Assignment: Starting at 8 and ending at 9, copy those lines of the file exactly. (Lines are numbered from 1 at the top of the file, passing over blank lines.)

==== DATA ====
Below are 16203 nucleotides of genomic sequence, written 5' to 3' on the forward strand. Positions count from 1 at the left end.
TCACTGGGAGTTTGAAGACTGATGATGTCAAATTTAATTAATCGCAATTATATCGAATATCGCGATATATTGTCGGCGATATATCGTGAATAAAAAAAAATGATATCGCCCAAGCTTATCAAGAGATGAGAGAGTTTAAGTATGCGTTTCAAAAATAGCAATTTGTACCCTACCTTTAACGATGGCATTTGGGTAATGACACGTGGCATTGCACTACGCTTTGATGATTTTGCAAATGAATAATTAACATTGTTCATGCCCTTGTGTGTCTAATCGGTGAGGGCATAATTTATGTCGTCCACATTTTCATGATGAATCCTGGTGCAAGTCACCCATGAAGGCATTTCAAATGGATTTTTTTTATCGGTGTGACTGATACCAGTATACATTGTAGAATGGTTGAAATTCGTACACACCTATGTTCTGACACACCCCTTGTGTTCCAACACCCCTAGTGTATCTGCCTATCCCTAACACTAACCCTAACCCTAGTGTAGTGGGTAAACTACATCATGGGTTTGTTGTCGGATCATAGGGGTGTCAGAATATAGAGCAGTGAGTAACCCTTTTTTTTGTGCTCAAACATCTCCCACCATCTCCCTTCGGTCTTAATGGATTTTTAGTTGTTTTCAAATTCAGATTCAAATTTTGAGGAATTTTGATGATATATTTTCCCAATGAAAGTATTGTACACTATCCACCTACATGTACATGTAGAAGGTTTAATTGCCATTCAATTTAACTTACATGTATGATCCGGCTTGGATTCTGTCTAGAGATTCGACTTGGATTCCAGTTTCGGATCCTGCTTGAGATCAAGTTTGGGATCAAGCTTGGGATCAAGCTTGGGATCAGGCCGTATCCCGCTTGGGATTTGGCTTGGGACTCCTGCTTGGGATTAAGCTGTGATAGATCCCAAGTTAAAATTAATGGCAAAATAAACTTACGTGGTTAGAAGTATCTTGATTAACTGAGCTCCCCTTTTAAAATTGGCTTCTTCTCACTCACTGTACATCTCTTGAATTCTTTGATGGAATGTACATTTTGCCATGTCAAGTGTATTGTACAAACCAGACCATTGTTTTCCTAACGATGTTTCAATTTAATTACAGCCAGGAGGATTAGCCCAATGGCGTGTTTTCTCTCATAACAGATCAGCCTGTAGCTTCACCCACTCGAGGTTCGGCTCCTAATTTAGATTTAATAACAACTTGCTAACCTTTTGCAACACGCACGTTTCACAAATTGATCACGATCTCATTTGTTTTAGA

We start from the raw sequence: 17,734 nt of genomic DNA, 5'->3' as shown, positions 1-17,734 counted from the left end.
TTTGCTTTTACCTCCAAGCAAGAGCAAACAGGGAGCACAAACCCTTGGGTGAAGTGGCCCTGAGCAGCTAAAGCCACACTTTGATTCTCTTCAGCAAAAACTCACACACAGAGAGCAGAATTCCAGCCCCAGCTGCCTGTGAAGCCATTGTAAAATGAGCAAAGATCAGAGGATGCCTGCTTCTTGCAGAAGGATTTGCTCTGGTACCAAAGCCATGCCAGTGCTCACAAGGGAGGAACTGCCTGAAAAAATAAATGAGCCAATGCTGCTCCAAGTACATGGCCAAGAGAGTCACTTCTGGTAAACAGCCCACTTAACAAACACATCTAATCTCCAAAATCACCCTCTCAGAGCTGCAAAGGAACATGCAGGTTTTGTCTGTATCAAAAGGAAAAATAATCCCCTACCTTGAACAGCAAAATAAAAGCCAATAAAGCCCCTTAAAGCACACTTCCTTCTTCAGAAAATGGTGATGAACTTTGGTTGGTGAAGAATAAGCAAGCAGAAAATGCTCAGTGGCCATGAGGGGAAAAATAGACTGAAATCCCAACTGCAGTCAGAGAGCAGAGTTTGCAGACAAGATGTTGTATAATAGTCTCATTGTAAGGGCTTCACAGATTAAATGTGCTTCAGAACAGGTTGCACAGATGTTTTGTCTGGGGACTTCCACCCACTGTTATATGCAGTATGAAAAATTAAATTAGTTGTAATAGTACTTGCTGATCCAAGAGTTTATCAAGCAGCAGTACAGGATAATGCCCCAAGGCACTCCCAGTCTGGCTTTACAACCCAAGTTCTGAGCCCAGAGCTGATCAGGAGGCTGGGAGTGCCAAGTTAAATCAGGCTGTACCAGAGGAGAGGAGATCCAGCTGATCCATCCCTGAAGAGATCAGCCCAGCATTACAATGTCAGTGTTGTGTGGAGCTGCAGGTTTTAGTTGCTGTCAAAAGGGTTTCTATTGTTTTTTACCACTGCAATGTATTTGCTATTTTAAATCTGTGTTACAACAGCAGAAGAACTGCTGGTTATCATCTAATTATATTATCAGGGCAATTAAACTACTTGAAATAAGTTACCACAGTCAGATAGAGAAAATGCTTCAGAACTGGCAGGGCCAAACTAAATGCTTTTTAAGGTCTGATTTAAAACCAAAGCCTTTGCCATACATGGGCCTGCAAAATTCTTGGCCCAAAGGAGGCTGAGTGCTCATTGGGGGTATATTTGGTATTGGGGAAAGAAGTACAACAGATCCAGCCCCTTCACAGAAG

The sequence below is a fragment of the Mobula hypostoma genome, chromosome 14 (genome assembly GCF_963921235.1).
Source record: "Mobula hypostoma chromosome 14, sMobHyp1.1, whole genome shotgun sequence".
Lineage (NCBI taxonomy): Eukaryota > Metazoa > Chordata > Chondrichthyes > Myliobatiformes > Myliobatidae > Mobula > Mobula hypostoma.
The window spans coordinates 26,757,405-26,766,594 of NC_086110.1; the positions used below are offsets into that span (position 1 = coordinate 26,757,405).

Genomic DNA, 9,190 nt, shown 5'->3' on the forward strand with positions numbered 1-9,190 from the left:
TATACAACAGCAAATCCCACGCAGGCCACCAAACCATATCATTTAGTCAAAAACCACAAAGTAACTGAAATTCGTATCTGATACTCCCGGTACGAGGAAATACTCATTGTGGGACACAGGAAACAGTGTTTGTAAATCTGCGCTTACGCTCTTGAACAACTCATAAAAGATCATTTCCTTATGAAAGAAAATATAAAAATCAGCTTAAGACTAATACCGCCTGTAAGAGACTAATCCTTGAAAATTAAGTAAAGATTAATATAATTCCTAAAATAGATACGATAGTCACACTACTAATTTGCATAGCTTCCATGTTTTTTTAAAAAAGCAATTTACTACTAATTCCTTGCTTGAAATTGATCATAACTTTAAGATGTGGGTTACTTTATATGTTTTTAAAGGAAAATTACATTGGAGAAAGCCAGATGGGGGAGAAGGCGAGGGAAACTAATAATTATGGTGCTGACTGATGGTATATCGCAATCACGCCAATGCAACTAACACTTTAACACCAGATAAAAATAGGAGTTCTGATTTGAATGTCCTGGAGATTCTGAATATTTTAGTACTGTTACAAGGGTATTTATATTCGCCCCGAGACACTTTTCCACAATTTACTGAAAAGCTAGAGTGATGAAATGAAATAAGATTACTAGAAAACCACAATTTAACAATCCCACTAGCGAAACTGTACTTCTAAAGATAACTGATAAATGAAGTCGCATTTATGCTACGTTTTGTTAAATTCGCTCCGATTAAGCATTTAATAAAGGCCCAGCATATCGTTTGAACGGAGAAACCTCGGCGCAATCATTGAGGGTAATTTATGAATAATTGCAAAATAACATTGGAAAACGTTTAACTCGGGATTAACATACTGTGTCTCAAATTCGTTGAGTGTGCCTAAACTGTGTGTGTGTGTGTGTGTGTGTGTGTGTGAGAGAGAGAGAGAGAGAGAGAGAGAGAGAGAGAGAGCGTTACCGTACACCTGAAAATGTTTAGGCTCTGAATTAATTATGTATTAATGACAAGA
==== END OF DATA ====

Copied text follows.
The window spans coordinates 26,757,405-26,766,594 of NC_086110.1; the positions used below are offsets into that span (position 1 = coordinate 26,757,405).

Genomic DNA, 9,190 nt, shown 5'->3' on the forward strand with positions numbered 1-9,190 from the left: